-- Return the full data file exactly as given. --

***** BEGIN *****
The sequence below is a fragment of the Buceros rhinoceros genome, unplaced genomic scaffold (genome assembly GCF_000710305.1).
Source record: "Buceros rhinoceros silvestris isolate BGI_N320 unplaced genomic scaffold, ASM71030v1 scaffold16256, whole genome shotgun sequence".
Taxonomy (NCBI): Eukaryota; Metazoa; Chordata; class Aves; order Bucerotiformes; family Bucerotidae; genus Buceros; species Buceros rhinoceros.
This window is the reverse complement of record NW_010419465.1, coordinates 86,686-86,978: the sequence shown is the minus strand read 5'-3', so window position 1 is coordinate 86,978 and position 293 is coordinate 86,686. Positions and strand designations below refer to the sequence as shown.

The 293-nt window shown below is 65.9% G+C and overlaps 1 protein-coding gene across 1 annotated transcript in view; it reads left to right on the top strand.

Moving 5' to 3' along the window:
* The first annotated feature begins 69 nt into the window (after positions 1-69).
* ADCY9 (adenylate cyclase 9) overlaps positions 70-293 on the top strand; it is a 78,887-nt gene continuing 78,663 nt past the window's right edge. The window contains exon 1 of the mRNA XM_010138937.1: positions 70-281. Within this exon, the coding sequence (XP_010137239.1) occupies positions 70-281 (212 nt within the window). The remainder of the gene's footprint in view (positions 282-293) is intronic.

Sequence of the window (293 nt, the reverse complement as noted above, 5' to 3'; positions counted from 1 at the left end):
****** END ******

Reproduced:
The sequence below is a fragment of the Buceros rhinoceros genome, unplaced genomic scaffold (genome assembly GCF_000710305.1).
Source record: "Buceros rhinoceros silvestris isolate BGI_N320 unplaced genomic scaffold, ASM71030v1 scaffold16256, whole genome shotgun sequence".
Taxonomy (NCBI): Eukaryota; Metazoa; Chordata; class Aves; order Bucerotiformes; family Bucerotidae; genus Buceros; species Buceros rhinoceros.
This window is the reverse complement of record NW_010419465.1, coordinates 86,686-86,978: the sequence shown is the minus strand read 5'-3', so window position 1 is coordinate 86,978 and position 293 is coordinate 86,686. Positions and strand designations below refer to the sequence as shown.

The 293-nt window shown below is 65.9% G+C and overlaps 1 protein-coding gene across 1 annotated transcript in view; it reads left to right on the top strand.

Moving 5' to 3' along the window:
* The first annotated feature begins 69 nt into the window (after positions 1-69).
* ADCY9 (adenylate cyclase 9) overlaps positions 70-293 on the top strand; it is a 78,887-nt gene continuing 78,663 nt past the window's right edge. The window contains exon 1 of the mRNA XM_010138937.1: positions 70-281. Within this exon, the coding sequence (XP_010137239.1) occupies positions 70-281 (212 nt within the window). The remainder of the gene's footprint in view (positions 282-293) is intronic.

Sequence of the window (293 nt, the reverse complement as noted above, 5' to 3'; positions counted from 1 at the left end):